“One explanation why the effects of the Euro-crisis have been more localized can be found in the behavior of financial conditions. In the 2009 slowdown, a key feature was a general tightening of financial conditions globally, as banks delevered indiscriminately.
In the context of the Euro-crisis, tightening financial conditions have been much more concentrated in the eurozone, while, remarkably, US financial conditions have been little affected. Figure below illustrates this basic observation: During the global financial crisis, the shock to financial systems was synchronized and hit the US and the eurozone with very similar intensity. During the recent European turmoil, financial conditions have deteriorated much more in the eurozone than in the US, especially in the second half of 2011, which is likely affecting growth dynamics throughout 2012.”

Nomura also makes the following important points in their recent note:
“Does Europe Matter: Strategy vs. Economics
European tensions have been a major driver of global financial market volatility since 2010. Lately, however, there has been evidence that global markets have become more resilient to eurozone specific market tension.
This is ironic, given that the Euro-crisis has yet to find a clear resolution. But it can be rationalized by a combination of various factors.
First, the economic spill-over effects from the Euro-crisis have been much more localized compared to what we saw in the global financial crisis in 2008-2009. With a key part of the explanation being that a global credit crunch and a global tightening of financial conditions has been avoided.
Second, various ECB interventions (actual and verbal) have reduced the tail risks for eurozone banks and for sovereign finance. This matters greatly for global risk assets, which are most sensitive to the most extreme forms of tensions, which are now seen as smaller tail risks. Moreover, reduced peripheral exposure in private sector portfolios globally imply that portfolio contagion effects eurozone asset price weakness have been reduced.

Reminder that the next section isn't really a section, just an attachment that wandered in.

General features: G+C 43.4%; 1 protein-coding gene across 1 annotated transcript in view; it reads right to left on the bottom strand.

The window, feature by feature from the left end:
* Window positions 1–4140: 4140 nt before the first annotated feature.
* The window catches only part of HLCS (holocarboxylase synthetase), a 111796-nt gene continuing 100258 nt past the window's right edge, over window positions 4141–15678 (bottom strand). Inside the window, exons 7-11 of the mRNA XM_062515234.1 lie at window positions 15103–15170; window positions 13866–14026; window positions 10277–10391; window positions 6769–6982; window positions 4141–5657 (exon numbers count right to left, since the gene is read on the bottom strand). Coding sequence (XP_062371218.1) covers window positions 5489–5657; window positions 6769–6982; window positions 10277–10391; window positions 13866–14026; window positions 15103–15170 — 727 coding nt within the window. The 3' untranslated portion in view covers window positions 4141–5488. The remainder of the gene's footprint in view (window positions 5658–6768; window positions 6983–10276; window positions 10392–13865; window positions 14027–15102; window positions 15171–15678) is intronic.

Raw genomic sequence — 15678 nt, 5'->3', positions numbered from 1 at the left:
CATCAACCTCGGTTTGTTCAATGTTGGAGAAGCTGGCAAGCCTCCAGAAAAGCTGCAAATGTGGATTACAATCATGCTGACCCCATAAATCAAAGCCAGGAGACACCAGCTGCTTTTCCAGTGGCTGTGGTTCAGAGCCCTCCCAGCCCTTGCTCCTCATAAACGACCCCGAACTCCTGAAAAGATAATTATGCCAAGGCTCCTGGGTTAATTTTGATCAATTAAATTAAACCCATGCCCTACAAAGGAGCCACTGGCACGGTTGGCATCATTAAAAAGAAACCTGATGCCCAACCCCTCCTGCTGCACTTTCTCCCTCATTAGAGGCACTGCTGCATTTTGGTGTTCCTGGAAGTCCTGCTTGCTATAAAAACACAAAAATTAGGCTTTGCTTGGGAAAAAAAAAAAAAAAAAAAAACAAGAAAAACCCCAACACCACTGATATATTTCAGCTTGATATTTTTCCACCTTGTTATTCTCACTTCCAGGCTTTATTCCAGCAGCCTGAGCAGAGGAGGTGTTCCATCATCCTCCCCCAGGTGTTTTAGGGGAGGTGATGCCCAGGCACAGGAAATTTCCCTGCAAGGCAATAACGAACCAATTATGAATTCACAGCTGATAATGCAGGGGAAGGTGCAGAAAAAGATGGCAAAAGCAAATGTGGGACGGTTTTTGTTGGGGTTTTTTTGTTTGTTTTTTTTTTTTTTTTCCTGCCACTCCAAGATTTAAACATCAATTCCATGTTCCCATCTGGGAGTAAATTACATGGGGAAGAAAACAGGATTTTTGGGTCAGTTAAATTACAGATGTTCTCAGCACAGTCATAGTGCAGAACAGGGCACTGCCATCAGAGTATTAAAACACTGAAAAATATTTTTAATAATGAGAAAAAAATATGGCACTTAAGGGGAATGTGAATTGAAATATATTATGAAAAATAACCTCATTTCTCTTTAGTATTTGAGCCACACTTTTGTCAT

This leaves us with a weird new equilibrium, where global risk assets may be able to trade somewhat more independently from eurozone tensions, at least until we see a renewed increase in eurozone risk exposure (which seems a long way off given ongoing changes in benchmarks) or a dramatic escalation of eurozone crisis dynamics in its own right.
The Euro-crisis is obviously not the only risk, which may impact global risk assets. Tension around the so-called fiscal cliff in the US and/or a more pronounced slowing of global growth momentum is a key factor to watch. From a short-term trading perspective, we would argue that those risks are embedded in asset prices. But this could change over time, as the weak growth in Europe will remain a drag on the global cycle until policies which can support growth have been implemented. In addition, a further compression in global risk premia would leave global risk assets more vulnerable to downside growth surprises.